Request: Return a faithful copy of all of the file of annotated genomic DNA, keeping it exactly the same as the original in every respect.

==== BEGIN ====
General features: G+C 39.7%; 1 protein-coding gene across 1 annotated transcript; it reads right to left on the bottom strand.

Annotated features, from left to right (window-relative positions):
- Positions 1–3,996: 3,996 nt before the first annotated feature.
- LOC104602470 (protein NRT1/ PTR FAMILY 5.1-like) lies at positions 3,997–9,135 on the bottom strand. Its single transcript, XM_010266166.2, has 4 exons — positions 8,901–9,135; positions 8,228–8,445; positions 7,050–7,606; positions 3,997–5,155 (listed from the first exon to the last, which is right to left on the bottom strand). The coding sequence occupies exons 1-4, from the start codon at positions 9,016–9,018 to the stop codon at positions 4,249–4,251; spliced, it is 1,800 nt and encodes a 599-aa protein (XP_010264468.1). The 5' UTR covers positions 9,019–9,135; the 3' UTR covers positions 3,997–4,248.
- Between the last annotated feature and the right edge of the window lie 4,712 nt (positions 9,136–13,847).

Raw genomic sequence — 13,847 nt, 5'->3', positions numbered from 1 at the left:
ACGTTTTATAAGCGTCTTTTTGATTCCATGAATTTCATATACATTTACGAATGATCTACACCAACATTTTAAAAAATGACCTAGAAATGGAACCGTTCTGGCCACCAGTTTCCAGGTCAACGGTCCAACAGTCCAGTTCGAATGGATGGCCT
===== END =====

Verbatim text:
General features: G+C 39.7%; 1 protein-coding gene across 1 annotated transcript; it reads right to left on the bottom strand.

Annotated features, from left to right (window-relative positions):
- Positions 1–3,996: 3,996 nt before the first annotated feature.
- LOC104602470 (protein NRT1/ PTR FAMILY 5.1-like) lies at positions 3,997–9,135 on the bottom strand. Its single transcript, XM_010266166.2, has 4 exons — positions 8,901–9,135; positions 8,228–8,445; positions 7,050–7,606; positions 3,997–5,155 (listed from the first exon to the last, which is right to left on the bottom strand). The coding sequence occupies exons 1-4, from the start codon at positions 9,016–9,018 to the stop codon at positions 4,249–4,251; spliced, it is 1,800 nt and encodes a 599-aa protein (XP_010264468.1). The 5' UTR covers positions 9,019–9,135; the 3' UTR covers positions 3,997–4,248.
- Between the last annotated feature and the right edge of the window lie 4,712 nt (positions 9,136–13,847).

Raw genomic sequence — 13,847 nt, 5'->3', positions numbered from 1 at the left:
ACGTTTTATAAGCGTCTTTTTGATTCCATGAATTTCATATACATTTACGAATGATCTACACCAACATTTTAAAAAATGACCTAGAAATGGAACCGTTCTGGCCACCAGTTTCCAGGTCAACGGTCCAACAGTCCAGTTCGAATGGATGGCCT